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  • The digital citizen 3:32 pm on September 28, 2009 Permalink | Reply
    Tags: innovation   

    The future of Outdoor…. 

    lies in innovation. And I don’t mean technological advances here. Outdoor has a major advantage over all media: It can be relevant to all natural circumstances at all times.
    Sydney, Australia, was recently covered by an orange dust, a phainomenon residents and scientists had never seen before, causing, among other effects, sore eyes.
    Visine Dry Eye Relief saw the opportunity: they stenciled the Visine logo on pavements, shop windows and cars, promoting the product as the solution to the soreness caused by the mysterious orange dust:
    Visine_StencilBOARD

     
  • The digital citizen 10:00 pm on August 30, 2009 Permalink | Reply
    Tags: , creative, experience, innovation   

    Successful adverts: Not just pretty executions 

    It occurred to me recently that it has been a while since an advert made me buy a product. In the meantime, my research among friends and colleagues showed that the most memorable advert recently was “compare the meercat“. Personally I find the advert offensive to my aesthetic and taste; however, when I was looking for home insurance, I instinctively typed “compare the market” in Google, although I have been working closely with many similar sites for my financial client.

    Do-ability of a product works miracles for a brand. Think about it; when was the last time you vacuum cleaned your carpet? I bet you hoovered recently. And do you actually search on Google or do you just Google?

    Here is what I mean. Consumers have seen too many adverts to be inspired by creative. And if we all agree that the creative aspect of an advert is great, this will not necessarily mean that we will go out to buy the product.What will makes consumers try a product is innovation. The questions is though, how do you apply innovation when you have nothing new to say or when your products is good and effecient enough already to need an update?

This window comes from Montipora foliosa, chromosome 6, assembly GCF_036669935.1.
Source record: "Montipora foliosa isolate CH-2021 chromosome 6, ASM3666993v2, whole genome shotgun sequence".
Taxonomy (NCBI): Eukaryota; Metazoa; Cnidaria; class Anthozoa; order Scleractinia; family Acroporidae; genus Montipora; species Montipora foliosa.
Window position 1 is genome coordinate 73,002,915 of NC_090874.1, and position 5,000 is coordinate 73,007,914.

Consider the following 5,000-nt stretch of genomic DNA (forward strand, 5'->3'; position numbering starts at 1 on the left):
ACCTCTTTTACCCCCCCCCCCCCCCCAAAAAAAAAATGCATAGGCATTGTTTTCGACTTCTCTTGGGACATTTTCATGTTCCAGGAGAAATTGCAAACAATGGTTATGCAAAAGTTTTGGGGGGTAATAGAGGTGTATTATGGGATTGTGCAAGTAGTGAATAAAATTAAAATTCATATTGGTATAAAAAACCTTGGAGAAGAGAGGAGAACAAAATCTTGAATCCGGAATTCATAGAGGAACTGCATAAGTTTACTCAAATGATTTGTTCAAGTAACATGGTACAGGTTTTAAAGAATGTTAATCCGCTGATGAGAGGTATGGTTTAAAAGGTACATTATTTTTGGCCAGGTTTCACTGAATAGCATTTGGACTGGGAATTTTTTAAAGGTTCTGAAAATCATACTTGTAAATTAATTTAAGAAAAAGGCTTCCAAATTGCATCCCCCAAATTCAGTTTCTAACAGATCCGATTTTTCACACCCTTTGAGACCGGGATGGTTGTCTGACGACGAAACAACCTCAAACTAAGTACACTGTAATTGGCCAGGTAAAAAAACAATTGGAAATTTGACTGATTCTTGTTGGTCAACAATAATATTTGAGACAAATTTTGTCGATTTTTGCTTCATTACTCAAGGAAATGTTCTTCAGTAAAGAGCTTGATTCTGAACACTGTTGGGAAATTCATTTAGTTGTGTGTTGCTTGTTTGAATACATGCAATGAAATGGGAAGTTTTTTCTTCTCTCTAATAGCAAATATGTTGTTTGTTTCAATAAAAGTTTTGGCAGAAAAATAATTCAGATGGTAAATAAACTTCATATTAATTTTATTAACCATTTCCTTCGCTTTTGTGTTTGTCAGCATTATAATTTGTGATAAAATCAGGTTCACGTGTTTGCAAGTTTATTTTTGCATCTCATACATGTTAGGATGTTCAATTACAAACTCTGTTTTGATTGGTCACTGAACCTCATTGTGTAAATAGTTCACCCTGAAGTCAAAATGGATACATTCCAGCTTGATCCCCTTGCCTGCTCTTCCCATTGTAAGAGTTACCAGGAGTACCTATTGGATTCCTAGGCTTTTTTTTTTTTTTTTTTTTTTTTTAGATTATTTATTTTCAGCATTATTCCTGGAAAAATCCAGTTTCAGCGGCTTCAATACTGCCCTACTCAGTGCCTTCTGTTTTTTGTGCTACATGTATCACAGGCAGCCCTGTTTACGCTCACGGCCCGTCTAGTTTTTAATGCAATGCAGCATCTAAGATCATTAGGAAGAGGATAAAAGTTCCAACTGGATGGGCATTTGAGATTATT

Innovation does not have to be a new version of or an updated product. Innovation can also mean a new way of experiencing a product. Bacardi existed for a long time but saw a surge in consumption when the”Bacardi Mojito” campaign was launched. The new way of enjoying Bacardi is innovation and consumers needed an alternative to the outdated Bacardi and Coke.

    Of course not all brands can be do-able and this is ok as long as they can be useful. Nor can they or are expected to create a new user experience with every campaign; DO-ability is rather a long term strategy as repetition of the experience is important for the consumer to make the necessary co-relation between the product and routine.

    Consumer behaviour has changed as people become more educated, with more advanced judgment and most of all busier. Brands will have to invade their daily routine in order to be influential and this can only be done through an innovative experience.

     
    • bezalel 10:20 pm on August 30, 2009 Permalink | Reply

      “Innovation can also mean a new way of experiencing a product.” Well, you know this phrase is not in any of the universally praised best sellers about marketing and advertising that decorate our libraries these days… It’s really something different and I think it deserves a creative analysis. Business models make it almost impossible to realise how vitally important this approach towards innovation is. I very much enjoyed the “hoovering” part. 🙂

    • Sofia@SoMaFusion 2:37 pm on September 4, 2009 Permalink | Reply

      I suspect that what you are saying here is that advertising can be great and lovely and do amazing things but it can only take you so far if you keep repeating the same thing over and over again and never think of new uses or alterations to your product. I think it’s the same with all comms work – the PR industry is constantly accused of this – presenting and packaging might bring great results but too often we have seen a lot of ‘wolf’ cries and not a whole lot of ‘wolf’. I always wondered if maybe this did not contribute somewhat to consumers’ disillusionment.

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